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Sanctum (2011)

Universal Pictures

The problem with the new disaster movie “Sanctum” is not that it features one-dimensional characters and poor acting. Those are genre standards, essential stock elements without which one would have to question the very nature of the enterprise.

No, the problem with “Sanctum” is that the characters are so one-dimensional, the acting is so bad and the dialogue is so composed of ham-fisted one-liners spoken VERY, VERY LOUDLY that the flick transcends the usual allowance for such things.

Pointlessly rendered in 3-D, Alister Grierson’s film (executive produced by James Cameron, as its ads never let you forget) follows a team of unmemorable explorers attempting to chart a massive, never-before-seen cave system in Papua New Guinea. Complications pour forth when a monsoon floods the system, rendering the only known way out impassible.

On the search for an exit, perpetually angry guide Frank (Richard Roxburgh) leads the survivors through tight spaces and deep pools of water while facing other precarious threats — none more insidious than that posed by reams of whiny, walking human-form clichés.

“Have you no decency, sir,” bleats moneyman Carl (Ioan Gruffudd) as the focused, preternaturally cool Frank repeatedly shrugs off the deaths of various ensemble members. Verbal confrontations such as this abound, and are what pass for human drama in the "Sanctum" universe. Typically, the interpersonal conflicts are centered on variations of the same scenario, as Frank is attacked time and again for his levelheadedness and devotion to the group’s overall safety.

Filled with glum action, rendered all the more depressingly dim by the 3-D apparatus, it’s all — to quote two audience members seated in my row, after the lights came up — quite exhausting. It is so, however, in the wrong way, hewing closer to the traditions of sub-sub-par Z-grade cinema than the sort of awe-inspiring look at underground wrath that might have emerged from a less blatantly commercialized, hack project.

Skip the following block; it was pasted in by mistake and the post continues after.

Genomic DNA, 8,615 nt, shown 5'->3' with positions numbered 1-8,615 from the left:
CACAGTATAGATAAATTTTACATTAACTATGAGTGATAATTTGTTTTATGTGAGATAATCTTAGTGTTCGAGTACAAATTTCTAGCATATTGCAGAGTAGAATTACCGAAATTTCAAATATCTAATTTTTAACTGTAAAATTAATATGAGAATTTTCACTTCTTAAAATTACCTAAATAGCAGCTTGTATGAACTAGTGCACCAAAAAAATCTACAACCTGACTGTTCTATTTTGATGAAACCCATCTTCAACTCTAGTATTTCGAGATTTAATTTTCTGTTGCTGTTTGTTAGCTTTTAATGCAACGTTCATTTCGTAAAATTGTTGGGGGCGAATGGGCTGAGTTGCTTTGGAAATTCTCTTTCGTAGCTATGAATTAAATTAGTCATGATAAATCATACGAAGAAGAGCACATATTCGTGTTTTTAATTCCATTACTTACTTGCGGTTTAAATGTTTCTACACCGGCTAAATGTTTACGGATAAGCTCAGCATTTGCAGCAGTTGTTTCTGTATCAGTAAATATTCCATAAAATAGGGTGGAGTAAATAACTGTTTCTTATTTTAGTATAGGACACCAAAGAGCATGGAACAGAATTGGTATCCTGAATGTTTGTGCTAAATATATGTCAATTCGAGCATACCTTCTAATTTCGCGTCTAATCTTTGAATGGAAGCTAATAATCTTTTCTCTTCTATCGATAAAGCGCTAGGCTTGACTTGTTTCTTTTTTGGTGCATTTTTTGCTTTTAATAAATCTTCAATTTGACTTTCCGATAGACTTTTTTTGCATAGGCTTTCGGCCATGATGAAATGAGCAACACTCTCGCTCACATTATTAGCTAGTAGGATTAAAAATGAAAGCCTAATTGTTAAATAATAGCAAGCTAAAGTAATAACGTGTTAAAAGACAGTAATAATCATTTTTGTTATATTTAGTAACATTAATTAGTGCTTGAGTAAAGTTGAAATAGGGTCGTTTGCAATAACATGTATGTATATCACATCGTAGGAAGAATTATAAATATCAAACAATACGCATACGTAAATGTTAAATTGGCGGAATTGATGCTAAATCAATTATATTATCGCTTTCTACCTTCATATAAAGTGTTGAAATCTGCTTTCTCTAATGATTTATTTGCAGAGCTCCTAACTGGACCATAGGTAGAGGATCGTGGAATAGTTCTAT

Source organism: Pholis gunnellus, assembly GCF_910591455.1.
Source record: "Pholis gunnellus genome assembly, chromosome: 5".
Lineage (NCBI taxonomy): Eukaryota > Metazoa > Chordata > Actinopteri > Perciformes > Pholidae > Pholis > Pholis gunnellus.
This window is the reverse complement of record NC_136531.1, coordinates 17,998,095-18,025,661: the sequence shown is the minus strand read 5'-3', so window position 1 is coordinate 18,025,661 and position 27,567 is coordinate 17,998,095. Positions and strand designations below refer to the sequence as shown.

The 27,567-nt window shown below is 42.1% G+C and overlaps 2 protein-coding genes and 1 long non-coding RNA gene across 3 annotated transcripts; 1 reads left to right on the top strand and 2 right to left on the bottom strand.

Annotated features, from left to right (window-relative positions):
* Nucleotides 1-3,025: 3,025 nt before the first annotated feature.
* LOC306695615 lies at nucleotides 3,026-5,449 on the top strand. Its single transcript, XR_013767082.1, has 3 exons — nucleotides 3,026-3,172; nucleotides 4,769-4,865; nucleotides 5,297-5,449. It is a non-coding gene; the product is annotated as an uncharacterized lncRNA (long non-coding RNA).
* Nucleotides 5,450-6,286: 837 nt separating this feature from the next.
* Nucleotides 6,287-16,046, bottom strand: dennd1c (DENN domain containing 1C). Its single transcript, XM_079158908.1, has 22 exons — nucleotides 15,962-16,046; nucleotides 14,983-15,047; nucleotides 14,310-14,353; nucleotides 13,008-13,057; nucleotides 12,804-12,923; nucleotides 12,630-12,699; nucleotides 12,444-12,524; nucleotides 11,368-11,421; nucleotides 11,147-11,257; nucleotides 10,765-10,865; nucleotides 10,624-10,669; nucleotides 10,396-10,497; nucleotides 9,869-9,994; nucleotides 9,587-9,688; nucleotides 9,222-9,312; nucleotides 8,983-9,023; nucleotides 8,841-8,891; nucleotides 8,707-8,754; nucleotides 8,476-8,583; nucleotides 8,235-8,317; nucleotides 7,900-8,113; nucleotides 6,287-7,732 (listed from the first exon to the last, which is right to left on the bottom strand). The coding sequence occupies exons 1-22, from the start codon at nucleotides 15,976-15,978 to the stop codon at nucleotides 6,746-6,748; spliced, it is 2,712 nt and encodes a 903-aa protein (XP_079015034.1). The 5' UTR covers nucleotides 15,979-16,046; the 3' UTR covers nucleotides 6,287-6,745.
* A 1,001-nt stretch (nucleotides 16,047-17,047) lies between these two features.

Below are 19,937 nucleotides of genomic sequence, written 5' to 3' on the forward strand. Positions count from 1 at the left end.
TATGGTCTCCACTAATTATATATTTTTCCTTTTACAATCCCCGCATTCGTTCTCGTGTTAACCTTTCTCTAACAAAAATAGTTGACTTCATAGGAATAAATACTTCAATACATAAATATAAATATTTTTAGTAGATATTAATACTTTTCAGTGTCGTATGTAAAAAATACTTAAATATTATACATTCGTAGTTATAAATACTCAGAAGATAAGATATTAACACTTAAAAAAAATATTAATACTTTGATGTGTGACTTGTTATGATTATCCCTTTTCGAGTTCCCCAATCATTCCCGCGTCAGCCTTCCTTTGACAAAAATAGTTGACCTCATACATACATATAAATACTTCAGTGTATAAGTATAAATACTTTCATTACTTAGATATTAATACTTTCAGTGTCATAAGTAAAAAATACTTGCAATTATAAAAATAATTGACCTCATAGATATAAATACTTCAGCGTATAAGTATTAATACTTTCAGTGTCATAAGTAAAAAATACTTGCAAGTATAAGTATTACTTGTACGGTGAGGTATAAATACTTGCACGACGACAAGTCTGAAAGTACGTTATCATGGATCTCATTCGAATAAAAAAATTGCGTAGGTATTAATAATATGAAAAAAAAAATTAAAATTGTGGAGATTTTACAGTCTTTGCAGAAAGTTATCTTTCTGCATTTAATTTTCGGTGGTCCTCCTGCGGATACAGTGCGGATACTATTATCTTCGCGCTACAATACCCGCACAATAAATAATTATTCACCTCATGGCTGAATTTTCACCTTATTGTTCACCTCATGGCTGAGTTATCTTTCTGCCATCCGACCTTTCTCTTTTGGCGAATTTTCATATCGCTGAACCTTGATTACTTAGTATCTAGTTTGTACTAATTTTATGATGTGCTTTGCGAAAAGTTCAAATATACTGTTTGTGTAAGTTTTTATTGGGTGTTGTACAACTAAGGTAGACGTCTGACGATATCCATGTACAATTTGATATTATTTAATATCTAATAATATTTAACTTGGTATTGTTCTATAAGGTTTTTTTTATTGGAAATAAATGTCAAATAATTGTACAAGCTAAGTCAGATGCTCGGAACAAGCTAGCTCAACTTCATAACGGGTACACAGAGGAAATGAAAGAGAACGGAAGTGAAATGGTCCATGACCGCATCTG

The film’s also not quite amusing enough to work on an ironic level, though the uniformly terrible cast seems bent on taking “Sanctum” there, what with all the shouting. It’s hard to get too worked up about acting when the majority of the picture consists of swimming and climbing, but whenever words are expelled, things get toxic and fast.

In the end, “Sanctum” unfolds in that uncomfortably mediocre place wherein you keep watching, mildly engaged, as idiocy engulfs all. From the questionable decisions made by the characters to the leaden pacing, tortured dialogue, murky visuals and showy, wooden acting, “Sanctum” comes up woefully short. It’s an adventure movie without the adventure, a picture set in a subterranean wonderland that makes you long for sunlight, stat.


Opened on Feb. 4 in the United States and Britain.

Directed by Alister Grierson; written by John Garvin and Andrew Wight; director of photography, Jules O’Loughlin; edited by Mark Warner; music by David Hirschfelder; production design by Nicholas McCallum; produced by Mr. Wight; released by Universal Pictures. Running time: 1 hour 49 minutes. This film is rated R by M.P.A.A.

WITH: Richard Roxburgh (Frank), Rhys Wakefield (Josh), Alice Parkinson (Victoria), Dan Wyllie (Crazy George), Ioan Gruffudd (Carl) and John Garvin (Jim).


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